wwhitney
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Re: questions about supplied 30 amp leaf 2018 EVSE

Sun Jul 29, 2018 7:58 am

EVDRIVER wrote:If you have a 240V Nissan EVSE it needs to be on a 50A 14-50 outlet with a 50A breaker by code in most municipalities of the USA

A 14-50 receptacle on a 40A circuit is more usual for a 30A EVSE and is NEC compliant.

Cheers, Wayne

jjeff
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Re: questions about supplied 30 amp leaf 2018 EVSE

Sun Jul 29, 2018 8:05 am

EVDRIVER wrote:
Solarninja wrote:Just my experiance...i ran a 30 amp dedicated circuit for my 2018 leaf yesterday...it tripped after about 10 mins of charging, so i grabbed my amp meter and flipped it back on
Image 31.4 amps... also very hot to the touch...i would HIGHLY reccomend 8gauge wire, 40 amp dedicated plug for charging these vehicles...especially in hot climates because they are obviously capable of drawing WAY more than the claimed 27~a i keep seeing thrown around on this thread


If you have a 240V Nissan EVSE it needs to be on a 50A 14-50 outlet with a 50A breaker by code in most municipalities of the USA and likely Canada as well. You should never have this EVSE on a 30A circuit and you really should hire a professional to inspect your wiring as it never should have been on the wrong circuit type.

By code a 14-50 outlet can be on a 40a circuit with 40a wiring, personally I'd label the outlet with a sticker that stated such though. Also a 40a circuit/wiring should be just fine for a Leaf charger, even if it drew 32a, it would be within the 80% rule. 30a is just too low though, even at 27.5a(which is what my '13S Leaf maxes out at) your wiring/breaker will get warm after extended use. I use such a setup at work for short-term charging but am very conscious about limiting my charging time, I wouldn't even to attempt charging if my Leaf approached 30a or more.
Whitney snuck in while composing my post, and of course he's correct :)
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Re: questions about supplied 30 amp leaf 2018 EVSE

Sun Jul 29, 2018 8:39 am

jjeff wrote:
EVDRIVER wrote:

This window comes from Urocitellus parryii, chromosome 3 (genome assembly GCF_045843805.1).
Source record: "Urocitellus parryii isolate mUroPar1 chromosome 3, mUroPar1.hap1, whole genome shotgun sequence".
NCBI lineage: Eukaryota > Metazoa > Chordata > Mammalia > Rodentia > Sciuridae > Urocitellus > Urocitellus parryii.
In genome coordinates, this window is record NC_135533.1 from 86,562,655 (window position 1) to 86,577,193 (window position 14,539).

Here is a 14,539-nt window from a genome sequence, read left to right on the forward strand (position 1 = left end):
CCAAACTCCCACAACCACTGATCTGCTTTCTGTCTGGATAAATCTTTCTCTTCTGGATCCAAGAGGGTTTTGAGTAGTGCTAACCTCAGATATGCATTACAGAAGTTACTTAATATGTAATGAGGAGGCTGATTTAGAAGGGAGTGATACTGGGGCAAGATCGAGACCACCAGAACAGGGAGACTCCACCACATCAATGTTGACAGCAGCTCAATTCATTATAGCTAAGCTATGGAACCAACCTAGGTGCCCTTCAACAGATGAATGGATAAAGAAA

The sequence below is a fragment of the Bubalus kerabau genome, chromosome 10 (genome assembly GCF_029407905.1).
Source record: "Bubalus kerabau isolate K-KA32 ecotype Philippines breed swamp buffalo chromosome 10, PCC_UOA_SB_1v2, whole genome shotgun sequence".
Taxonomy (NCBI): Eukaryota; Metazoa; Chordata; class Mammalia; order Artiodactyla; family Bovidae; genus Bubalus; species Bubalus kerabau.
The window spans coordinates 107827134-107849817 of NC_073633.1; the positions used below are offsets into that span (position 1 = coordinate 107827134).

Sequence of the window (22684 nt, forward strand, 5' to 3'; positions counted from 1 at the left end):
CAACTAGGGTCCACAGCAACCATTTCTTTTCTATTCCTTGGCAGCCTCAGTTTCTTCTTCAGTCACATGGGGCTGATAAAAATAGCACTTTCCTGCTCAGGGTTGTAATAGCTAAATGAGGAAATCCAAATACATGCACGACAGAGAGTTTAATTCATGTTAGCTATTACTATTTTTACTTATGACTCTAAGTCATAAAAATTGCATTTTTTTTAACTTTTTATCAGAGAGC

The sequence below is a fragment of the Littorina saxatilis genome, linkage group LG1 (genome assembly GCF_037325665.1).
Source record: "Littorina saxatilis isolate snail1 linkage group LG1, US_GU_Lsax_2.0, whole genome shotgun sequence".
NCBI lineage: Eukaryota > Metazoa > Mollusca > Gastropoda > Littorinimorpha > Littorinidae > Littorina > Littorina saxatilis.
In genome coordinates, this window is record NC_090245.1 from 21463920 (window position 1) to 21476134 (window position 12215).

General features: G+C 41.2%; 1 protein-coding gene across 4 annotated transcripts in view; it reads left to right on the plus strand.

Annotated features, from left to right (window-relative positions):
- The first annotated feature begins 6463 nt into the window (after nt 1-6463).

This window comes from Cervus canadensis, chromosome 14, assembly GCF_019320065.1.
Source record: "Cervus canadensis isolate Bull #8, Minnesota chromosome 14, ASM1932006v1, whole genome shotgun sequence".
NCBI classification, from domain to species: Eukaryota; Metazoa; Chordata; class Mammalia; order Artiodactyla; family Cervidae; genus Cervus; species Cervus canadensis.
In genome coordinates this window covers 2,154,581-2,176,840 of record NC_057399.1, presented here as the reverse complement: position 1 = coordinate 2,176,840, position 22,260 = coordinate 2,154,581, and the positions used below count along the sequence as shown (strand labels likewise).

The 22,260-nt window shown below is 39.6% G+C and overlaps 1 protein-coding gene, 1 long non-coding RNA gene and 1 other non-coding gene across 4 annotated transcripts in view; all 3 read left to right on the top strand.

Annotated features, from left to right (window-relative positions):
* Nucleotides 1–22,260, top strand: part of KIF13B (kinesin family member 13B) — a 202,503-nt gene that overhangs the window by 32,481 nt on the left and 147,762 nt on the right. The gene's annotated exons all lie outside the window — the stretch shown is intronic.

Solarninja wrote:Just my experiance...i ran a 30 amp dedicated circuit for my 2018 leaf yesterday...it tripped after about 10 mins of charging, so i grabbed my amp meter and flipped it back on
Image 31.4 amps... also very hot to the touch...i would HIGHLY reccomend 8gauge wire, 40 amp dedicated plug for charging these vehicles...especially in hot climates because they are obviously capable of drawing WAY more than the claimed 27~a i keep seeing thrown around on this thread


If you have a 240V Nissan EVSE it needs to be on a 50A 14-50 outlet with a 50A breaker by code in most municipalities of the USA and likely Canada as well. You should never have this EVSE on a 30A circuit and you really should hire a professional to inspect your wiring as it never should have been on the wrong circuit type.

By code a 14-50 outlet can be on a 40a circuit with 40a wiring, personally I'd label the outlet with a sticker that stated such though. Also a 40a circuit/wiring should be just fine for a Leaf charger, even if it drew 32a, it would be within the 80% rule. 30a is just too low though, even at 27.5a(which is what my '13S Leaf maxes out at) your wiring/breaker will get warm after extended use. I use such a setup at work for short-term charging but am very conscious about limiting my charging time, I wouldn't even to attempt charging if my Leaf approached 30a or more.
Whitney snuck in while composing my post, and of course he's correct :)



Code varies in every municipality so 40A breaker is not code on all 14-50 outlets as a device that draws 40A would not be derated by 20%. You can't have a Tesla 40A continuous EVSE on a 40A breaker.
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wwhitney
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Re: questions about supplied 30 amp leaf 2018 EVSE

Sun Jul 29, 2018 12:19 pm

EVDRIVER wrote:Code varies in every municipality so 40A breaker is not code on all 14-50 outlets as a device that draws 40A would not be derated by 20%. You can't have a Tesla 40A continuous EVSE on a 40A breaker.

I'm not aware of any municipality whose written rules would disallow a 14-50 receptacle on a 40 amp breaker for a 32 amp continuous or 40 amp non-continuous load. That would be an odd amendment to make to the NEC. Can you provide an example?